The value of a coach


In business, the value of coaching has been established for some years with executives drawing on their coaches to lead their organisations to high performance.

Are design business leaders using coaches and could a coach be useful for you?

I spoke with James Hurst, Executive Strategic Creative Director at DesignStudio about his experience of working with a coach and what he gets from the relationship.

James has taken an unusual route to his current job.

At first, he danced with the idea of having his own company. Then he worked in design agencies, then digital. Then he discovered that what he loved to do, wasn’t typical for an agency. “I found myself thinking about problems others didn’t get involved with. For this reason, there was not a huge support network- when you’re doing things others aren’t- it can take you away from them, remove you a bit.”

This lead him to ask 2 questions: “What shall I do in this situation?”  and “What do I do with my life?”

These questions were rolling around in James’ mind when he met his coach, four or five years ago. He was a consultant brought in when at a previous company and as he introduced himself, “I’ve had an unusual path to becoming a consultant. A gazillion careers, I’ve collided and danced around,” James saw something of himself reflected back to him.

What benefits has James seen from working with his coach?

Different and better thinking
James’s coach has enabled him to think differently and better.  To think about how he should consider certain digital technologies in relation to his clients. And he has been useful personally in figuring out answers to questions such as ‘What should my job title be? In fact, the relationship has been fundamental to making changes to job title:

“He knows where I’d love to be in the future. It’s useful to have someone to talk to. Someone who can spot when you are moving away from a stated aim and say, ‘hang on. Remember your stated intention was this. We’re going here. What’s causing the change?’”

Increased learning
James has seen increased learning as a result of the coaching. He says, “A big impact of the coaching relationship is that it reassured me that it was ok not to fit in to a tidy box at work. I’m not a traditional designer or a traditional strategist. When we started working together, I was petrified that I was skilling myself out of a job. I didn’t want to spend all day thinking about one thing. My coach was one of the few people I could talk to about this. He helped me to understand and explain what I wanted. That there was a place for my kind of brain. I could see opportunities that I could take without me having to change. The coaching gave me confidence in what I was doing.”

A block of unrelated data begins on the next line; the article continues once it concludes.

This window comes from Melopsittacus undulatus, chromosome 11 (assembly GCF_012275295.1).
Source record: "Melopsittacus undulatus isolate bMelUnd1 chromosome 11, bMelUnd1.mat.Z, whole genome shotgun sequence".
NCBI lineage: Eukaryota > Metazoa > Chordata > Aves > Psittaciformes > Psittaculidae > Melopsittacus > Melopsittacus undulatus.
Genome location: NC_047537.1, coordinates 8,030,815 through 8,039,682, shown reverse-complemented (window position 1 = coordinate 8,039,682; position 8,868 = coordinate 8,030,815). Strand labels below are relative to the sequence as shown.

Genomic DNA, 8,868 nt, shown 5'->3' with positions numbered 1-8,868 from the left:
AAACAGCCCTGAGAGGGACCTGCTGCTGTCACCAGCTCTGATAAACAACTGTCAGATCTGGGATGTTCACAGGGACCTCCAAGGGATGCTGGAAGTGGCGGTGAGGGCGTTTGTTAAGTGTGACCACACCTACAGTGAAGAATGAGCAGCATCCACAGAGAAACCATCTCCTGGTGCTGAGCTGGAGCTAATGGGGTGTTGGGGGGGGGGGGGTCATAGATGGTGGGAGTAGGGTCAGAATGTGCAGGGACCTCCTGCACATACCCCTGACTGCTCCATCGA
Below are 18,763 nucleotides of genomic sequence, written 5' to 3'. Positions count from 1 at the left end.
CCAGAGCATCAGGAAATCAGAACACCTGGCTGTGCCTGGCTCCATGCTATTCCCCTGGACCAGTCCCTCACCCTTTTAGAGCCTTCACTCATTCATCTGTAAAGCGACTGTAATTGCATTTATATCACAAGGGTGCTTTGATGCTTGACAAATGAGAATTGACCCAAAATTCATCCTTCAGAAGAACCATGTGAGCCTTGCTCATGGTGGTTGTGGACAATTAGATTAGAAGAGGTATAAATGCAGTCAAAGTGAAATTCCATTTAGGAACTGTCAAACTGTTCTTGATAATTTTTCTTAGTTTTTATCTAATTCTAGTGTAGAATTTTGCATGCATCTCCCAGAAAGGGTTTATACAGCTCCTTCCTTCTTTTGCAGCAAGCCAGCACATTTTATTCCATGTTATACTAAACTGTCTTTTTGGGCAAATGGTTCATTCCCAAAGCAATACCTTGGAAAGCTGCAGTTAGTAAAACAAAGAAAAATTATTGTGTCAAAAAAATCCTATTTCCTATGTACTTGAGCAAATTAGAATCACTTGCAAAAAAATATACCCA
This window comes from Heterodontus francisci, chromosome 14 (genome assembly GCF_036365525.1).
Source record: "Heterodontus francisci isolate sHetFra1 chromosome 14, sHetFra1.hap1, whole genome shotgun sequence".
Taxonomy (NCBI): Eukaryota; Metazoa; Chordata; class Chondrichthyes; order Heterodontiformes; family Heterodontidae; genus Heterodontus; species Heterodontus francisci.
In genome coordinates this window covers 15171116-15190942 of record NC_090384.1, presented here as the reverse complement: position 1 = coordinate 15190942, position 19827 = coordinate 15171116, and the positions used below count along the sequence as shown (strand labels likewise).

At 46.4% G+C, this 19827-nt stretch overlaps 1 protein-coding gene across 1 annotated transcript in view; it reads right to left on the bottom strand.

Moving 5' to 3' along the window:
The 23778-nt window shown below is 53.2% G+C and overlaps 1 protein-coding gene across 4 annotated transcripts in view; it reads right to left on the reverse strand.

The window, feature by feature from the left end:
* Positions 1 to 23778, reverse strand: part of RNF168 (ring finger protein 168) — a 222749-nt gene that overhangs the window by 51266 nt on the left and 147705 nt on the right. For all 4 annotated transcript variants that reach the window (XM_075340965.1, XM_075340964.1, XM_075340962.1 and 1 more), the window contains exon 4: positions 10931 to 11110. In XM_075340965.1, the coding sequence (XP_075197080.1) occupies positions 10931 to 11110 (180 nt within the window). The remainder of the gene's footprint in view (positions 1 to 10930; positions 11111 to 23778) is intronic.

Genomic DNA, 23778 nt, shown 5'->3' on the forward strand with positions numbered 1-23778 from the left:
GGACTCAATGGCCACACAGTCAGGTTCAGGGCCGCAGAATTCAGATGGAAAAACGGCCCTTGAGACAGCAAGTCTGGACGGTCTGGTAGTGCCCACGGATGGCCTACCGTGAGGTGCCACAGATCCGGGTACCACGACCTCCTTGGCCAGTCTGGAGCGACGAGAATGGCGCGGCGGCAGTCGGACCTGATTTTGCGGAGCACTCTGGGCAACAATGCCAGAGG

Better leadership
James’ coaching has had an impact with his colleagues. “Since being coached I have also become more used to coaching my team.  This has changed the way I interact with them. The way I respond to people and the amount of time I give them has changed. Before the coaching, taking a coach role at work was hard. Everyone was quite frenzied. I now approach this differently. I take responsibility for the conversation and in particular making space and time for it. We often leave the studio to talk.”

What to expect from a coach and coaching.
The term coach can mean different things to different people. Often it is used to describe something that isn’t in fact coaching. James’s experience of coaching is useful if you’re wondering what coaching might actually be like.

“When we have coaching sessions the relationship becomes very formal and serious. He guides me and I like that. I really listen in a different way and he respects me in a different way. Afterwards if we hang out, the balance of the relationship is totally different.”

“I cherish the relationship. Therapy is too strong a word. It’s more like validation, enabling me to answer questions like, ‘Am I making the right decision right now?’ It’s a privileged conversation. I shy away from talking about my dreams with everyone I meet. The hour with my coach is an hour just focusing on me.”

He says, “At first, if you’re a bit reserved it can take a while to get comfortable talking about yourself.  It takes time to get comfortable to say to someone: this is what I want to do with my life. You can sound a bit arrogant to yourself. Over time though, you become more honest with yourself about who you are and more realistic about ‘how’.

It’s a bit embarrassing at first but you do get comfortable. Your nearest and dearest are not the right people to have these conversations with. Get a coach!”

What’s your experience of coaching? Do get in touch.

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